Born in 1905 in Staffordshire, England, US psychologist Raymond Bernard Cattell was considered to be one of the world's leading personality theorists.
Cattell was educated at the University of London, receiving his BS in 1924 and his PhD in 1929. He taught at the University of Exeter (1927-32), after which he served as director of the Leicester Child Guidance Clinic (1932-37). Cattell then taught at Clark University, Worcester, Mass. (1939-41). After a brief stint as a lecturer at Harvard University (1941-43), Cattell was appointed research professor of psychology at the University of Illinois, Urbana (1945), a position he held until becoming emeritus professor in 1974.
Cattell was a prolific writer in his field, making substantial contributions to both the theory and methodology of psychological measurement. Among his many books are The Meaning and Measurement of Neuroticism and Anxiety (1961), Handbook of Multivariate Experimental Psychology (1966), Prediction of Achievement and Creativity (1968), and Abilities: Their Structure, Growth, and Action (1971).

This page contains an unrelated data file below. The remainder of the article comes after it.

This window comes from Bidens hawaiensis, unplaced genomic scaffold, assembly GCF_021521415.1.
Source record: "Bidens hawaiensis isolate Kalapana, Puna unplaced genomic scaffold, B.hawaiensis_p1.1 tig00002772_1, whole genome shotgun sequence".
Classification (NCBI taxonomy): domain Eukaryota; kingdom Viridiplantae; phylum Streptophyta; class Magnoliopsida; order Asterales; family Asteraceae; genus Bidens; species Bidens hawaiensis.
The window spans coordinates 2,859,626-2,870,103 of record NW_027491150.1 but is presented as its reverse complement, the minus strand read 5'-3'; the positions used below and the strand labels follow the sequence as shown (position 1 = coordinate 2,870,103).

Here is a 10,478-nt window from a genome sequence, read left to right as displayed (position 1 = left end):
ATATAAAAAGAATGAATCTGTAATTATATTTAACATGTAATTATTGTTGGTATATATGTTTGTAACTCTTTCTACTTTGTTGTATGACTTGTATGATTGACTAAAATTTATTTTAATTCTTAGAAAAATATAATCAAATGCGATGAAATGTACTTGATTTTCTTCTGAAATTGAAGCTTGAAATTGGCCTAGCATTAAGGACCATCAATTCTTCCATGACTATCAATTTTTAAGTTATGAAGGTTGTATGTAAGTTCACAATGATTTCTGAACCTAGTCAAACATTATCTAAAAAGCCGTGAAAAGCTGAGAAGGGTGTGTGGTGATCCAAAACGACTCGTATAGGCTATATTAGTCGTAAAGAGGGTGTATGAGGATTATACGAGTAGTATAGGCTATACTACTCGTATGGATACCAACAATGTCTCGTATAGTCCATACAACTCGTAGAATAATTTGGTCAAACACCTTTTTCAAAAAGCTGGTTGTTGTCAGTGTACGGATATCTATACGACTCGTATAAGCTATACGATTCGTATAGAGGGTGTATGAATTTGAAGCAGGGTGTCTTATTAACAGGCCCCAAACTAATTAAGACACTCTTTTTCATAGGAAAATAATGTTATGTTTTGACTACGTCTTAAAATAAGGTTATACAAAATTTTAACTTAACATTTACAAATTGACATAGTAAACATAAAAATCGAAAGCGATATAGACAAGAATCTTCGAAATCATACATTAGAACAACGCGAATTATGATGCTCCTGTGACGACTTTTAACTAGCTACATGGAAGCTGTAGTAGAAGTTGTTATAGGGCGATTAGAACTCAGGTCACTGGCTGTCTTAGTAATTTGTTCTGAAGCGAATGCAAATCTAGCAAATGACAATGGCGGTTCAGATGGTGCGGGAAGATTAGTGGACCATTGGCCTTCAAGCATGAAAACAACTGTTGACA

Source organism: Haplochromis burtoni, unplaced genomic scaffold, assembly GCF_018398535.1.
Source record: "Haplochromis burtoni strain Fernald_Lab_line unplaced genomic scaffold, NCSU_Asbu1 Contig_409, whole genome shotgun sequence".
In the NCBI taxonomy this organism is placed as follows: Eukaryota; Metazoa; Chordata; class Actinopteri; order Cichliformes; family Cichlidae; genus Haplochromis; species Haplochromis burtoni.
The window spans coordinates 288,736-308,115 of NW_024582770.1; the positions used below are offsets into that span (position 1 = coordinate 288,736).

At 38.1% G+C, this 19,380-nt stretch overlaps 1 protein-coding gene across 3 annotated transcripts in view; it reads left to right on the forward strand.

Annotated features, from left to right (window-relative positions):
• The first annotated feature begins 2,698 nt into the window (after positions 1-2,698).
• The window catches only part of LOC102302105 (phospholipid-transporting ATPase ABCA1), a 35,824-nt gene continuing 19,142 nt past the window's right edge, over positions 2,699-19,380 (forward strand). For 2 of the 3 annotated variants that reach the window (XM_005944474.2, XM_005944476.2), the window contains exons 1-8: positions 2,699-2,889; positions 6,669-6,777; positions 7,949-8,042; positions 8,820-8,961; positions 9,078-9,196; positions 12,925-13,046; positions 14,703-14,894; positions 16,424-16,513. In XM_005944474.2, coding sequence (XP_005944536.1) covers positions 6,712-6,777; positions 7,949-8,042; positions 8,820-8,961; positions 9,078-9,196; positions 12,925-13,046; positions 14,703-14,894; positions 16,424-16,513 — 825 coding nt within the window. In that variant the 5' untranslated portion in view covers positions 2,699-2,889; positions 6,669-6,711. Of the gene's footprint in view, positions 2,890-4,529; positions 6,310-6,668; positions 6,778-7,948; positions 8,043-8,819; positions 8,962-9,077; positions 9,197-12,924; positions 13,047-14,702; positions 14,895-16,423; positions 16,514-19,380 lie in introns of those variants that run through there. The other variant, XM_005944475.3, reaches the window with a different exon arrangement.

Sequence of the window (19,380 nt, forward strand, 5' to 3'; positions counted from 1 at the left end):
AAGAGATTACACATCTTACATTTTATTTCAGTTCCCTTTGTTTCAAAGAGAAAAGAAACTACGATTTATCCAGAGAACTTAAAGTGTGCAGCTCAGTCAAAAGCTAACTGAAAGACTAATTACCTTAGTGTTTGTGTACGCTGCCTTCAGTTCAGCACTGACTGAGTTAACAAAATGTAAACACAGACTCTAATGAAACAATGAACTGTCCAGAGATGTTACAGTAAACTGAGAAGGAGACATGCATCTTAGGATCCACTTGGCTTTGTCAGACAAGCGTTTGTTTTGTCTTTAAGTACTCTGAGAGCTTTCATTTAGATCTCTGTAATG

Personality and Learning Theory, (2 vols, 1979-80), is considered his most important work. In it he proposed a theory of human development that integrates the intellectual, temperamental, and dynamic aspects of personality in the context of environmental and cultural influences. He was able to synthesize in this work many of the disparate hypotheses of both personality and learning theories.